Cocoa in the Shell

NSUserDefaults in Preference Pane

In this post I explain how to manage user preferences for a Preference Pane, because it’s slightly different than in a standard Cocoa application.
In a Preference Pane case we can’t use the standard NSUserDefaults, we have to use the CFPreferences API in the Core Foundation framework, so it’s a C-based API, but it’s really easy to use.

First, why can’t we use NSUserDefaults ? The answer is pretty simple, a Preference Pane is like a plug-in, it adds functionalities to an existing app, System Preferences, and so it reuses the preferences file of his parent, in this case com.apple.systempreferences.plist.
that’s why we have to use the CFPreferences API which offers more possibilities.

As this is an example, I will do something very simple with only two preferences, one integer and one string.

The first thing to do is write our defaults values as you will normally do by calling the registerDefaults method of NSUserDefaults. Generally we do this in the initialize class method, so let’s go.

+(void)initialize
{
    const char* const appID = [[[NSBundle bundleForClass:[self class]] bundleIdentifier] cStringUsingEncoding:NSASCIIStringEncoding]; // Get the bundle identifier -> com.yourcompany.whatever
    CFStringRef bundleID = CFStringCreateWithCString(kCFAllocatorDefault, appID, kCFStringEncodingASCII); // Need a CFString
    CFStringRef s = (CFStringRef)CFPreferencesCopyAppValue(CFSTR("stringKey"), bundleID);
    if (!s)
        CFPreferencesSetAppValue(CFSTR("stringKey"), CFSTR("stringValue"), bundleID);
    else
        CFRelease(s);
    CFNumberRef n = (CFNumberRef)CFPreferencesCopyAppValue(CFSTR("intKey"), bundleID);
    if (!n)
    {
        const int val = 123;
        n = CFNumberCreate(kCFAllocatorDefault, kCFNumberIntType, &val); // Need an number object
        CFPreferencesSetAppValue(CFSTR("intKey"), n, bundleID);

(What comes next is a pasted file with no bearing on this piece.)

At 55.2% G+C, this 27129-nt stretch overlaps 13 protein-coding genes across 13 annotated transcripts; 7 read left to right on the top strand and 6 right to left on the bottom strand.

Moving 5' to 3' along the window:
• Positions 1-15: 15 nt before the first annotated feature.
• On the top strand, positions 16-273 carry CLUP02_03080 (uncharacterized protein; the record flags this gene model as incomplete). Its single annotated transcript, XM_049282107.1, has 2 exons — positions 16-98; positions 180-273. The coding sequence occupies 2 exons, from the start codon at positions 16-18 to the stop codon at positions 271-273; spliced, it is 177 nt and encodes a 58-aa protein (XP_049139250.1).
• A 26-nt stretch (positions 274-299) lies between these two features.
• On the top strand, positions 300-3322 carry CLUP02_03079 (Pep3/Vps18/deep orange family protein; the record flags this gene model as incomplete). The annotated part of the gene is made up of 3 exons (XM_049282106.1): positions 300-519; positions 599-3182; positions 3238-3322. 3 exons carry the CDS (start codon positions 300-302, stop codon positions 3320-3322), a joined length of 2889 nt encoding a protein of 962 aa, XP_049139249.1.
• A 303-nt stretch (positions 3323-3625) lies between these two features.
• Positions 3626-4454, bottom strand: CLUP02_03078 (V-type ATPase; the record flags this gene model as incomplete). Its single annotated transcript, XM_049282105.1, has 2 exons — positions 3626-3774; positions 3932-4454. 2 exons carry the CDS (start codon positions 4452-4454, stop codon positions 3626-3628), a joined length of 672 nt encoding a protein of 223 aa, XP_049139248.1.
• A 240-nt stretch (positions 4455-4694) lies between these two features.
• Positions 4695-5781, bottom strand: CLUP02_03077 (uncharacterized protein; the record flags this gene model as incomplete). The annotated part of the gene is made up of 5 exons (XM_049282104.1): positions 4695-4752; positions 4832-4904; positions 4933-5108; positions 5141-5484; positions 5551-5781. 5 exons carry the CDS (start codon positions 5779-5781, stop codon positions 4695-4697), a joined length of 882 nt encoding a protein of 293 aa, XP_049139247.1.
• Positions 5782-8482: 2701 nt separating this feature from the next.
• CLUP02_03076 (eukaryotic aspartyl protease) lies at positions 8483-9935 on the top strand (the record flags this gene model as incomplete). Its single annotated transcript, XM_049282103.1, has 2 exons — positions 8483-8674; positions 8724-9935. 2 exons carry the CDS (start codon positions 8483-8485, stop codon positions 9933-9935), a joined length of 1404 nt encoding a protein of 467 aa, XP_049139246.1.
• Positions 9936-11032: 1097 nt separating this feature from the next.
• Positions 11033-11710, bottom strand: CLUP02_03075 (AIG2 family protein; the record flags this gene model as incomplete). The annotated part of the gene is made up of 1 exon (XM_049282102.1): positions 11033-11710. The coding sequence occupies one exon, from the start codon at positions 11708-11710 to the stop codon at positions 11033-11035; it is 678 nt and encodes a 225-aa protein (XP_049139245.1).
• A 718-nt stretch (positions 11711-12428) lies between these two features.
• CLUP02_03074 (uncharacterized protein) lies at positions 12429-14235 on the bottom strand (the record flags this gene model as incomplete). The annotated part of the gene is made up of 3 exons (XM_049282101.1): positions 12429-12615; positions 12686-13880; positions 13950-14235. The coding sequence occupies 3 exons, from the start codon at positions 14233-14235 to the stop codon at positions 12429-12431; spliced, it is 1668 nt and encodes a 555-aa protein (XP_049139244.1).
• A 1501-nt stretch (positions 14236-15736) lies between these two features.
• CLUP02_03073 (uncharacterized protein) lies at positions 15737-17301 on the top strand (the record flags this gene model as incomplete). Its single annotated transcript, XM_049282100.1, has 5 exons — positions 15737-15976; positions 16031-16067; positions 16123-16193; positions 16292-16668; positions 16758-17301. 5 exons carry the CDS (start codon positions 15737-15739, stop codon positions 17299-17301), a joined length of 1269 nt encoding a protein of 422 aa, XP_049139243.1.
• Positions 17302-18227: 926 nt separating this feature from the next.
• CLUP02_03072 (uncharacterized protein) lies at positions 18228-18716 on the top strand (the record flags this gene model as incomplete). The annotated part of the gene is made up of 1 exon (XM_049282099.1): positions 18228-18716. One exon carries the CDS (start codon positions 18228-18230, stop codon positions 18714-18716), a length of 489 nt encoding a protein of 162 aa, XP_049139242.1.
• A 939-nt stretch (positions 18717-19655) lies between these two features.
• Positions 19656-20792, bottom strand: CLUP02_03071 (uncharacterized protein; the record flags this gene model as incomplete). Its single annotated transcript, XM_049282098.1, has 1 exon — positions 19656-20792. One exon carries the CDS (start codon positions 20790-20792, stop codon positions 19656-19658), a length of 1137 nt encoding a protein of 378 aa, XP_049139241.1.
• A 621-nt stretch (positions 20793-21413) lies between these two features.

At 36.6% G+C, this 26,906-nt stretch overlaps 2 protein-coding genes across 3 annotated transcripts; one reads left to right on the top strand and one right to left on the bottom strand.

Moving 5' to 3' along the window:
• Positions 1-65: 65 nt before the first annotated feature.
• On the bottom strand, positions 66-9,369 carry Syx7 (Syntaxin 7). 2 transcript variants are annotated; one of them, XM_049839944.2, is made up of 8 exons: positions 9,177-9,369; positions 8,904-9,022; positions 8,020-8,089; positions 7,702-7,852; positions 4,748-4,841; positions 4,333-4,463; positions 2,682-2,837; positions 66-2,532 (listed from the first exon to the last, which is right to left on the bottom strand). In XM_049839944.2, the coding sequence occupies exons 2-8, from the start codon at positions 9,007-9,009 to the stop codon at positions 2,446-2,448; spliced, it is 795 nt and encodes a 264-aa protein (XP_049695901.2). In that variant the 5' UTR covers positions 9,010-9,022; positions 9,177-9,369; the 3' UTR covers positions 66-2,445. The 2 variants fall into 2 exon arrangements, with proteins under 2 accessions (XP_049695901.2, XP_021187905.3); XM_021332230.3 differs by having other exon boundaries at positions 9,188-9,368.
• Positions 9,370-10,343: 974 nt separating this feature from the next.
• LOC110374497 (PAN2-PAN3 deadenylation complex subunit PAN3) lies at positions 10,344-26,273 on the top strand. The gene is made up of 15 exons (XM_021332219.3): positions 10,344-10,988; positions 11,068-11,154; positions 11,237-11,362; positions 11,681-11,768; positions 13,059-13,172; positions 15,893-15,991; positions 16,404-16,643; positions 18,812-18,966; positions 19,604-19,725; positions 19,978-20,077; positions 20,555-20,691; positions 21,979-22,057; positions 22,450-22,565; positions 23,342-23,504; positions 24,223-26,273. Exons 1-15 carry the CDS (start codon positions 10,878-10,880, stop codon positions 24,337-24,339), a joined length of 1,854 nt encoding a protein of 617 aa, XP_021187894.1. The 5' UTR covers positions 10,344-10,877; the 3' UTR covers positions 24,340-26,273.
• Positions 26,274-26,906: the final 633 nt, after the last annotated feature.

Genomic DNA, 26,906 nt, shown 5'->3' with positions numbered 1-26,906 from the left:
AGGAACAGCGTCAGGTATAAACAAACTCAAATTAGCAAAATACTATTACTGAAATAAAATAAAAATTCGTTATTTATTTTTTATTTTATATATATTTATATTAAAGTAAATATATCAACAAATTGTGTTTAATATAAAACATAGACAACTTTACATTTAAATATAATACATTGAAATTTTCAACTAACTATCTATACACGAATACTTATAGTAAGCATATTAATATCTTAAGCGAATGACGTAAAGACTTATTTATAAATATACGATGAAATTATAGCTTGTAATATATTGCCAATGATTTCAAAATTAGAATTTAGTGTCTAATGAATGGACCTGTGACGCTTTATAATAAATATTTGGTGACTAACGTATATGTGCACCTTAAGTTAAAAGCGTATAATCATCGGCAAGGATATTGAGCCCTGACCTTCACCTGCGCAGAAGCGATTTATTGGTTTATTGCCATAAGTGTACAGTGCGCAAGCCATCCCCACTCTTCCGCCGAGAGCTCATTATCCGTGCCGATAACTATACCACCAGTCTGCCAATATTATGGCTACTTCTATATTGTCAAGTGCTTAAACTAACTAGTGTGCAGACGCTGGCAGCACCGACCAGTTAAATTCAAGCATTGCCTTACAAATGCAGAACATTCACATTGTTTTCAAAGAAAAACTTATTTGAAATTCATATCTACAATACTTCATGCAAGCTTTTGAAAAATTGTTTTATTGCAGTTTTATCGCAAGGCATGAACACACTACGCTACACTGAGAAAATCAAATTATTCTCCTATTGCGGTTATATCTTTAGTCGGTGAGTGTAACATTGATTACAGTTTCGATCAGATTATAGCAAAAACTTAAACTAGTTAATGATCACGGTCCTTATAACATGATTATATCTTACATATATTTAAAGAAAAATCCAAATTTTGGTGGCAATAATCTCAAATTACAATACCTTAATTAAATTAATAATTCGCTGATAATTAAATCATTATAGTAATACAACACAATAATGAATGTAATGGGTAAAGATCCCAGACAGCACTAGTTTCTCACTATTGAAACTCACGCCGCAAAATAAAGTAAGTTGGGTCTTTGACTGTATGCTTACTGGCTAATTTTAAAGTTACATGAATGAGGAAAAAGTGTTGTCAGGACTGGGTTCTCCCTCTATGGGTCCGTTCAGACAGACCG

}
    CFRelease(n);
    CFPreferencesAppSynchronize(bundleID);
    CFRelease(bundleID);
}

If you don’t like to use Core Foundation objects, like CFString, CFNumber‚ you can use Foundation objects like NSString, NSNumber and cast them into CF type when needed, it will perfectly work, it is called Toll-Free bridging.

Now that defaults values are written, you will need to update them depending on the action done by the user. So suppose you want to update the integer value when an IBAction is triggered.

+(IBAction)updateIntValue:(id)sender
{
    const char* const appID = [[[NSBundle bundleForClass:[self class]] bundleIdentifier] cStringUsingEncoding:NSASCIIStringEncoding]; // Get the bundle identifier -> com.yourcompany.whatever
    CFStringRef bundleID = CFStringCreateWithCString(kCFAllocatorDefault, appID, kCFStringEncodingASCII);
    const int newsValue = 456;
    CFNumberRef n = CFNumberCreate(kCFAllocatorDefault, kCFNumberIntType, &newsValue);
    CFPreferencesSetAppValue(CFSTR("intKey"), n, bundleID);
    CFRelease(n);
    CFPreferencesAppSynchronize(bundleID);
    CFRelease(bundleID);
}

And to finish this little example, at some point you will probably want to read values from your preferences, so let’s try to get our integer value, to do this there is a convenience method :

+(IBAction)readIntegerValue:(id)sender
{
    const char* const appID = [[[NSBundle bundleForClass:[self class]] bundleIdentifier] cStringUsingEncoding:NSASCIIStringEncoding]; // Get the bundle identifier -> com.yourcompany.whatever
    CFStringRef bundleID = CFStringCreateWithCString(kCFAllocatorDefault, appID, kCFStringEncodingASCII);
    bool b = false;
    const NSInteger i = CFPreferencesGetAppIntegerValue(CFSTR("intKey"), bundleID, &b);
    NSLog(@"%d", i);
    CFRelease(bundleID);
}

You see that using Core Foundation API is a bit different but not really more complicated than the standard NSUserDefaults, the disadvantage with this method is that you can’t use NSUserDefaultsController.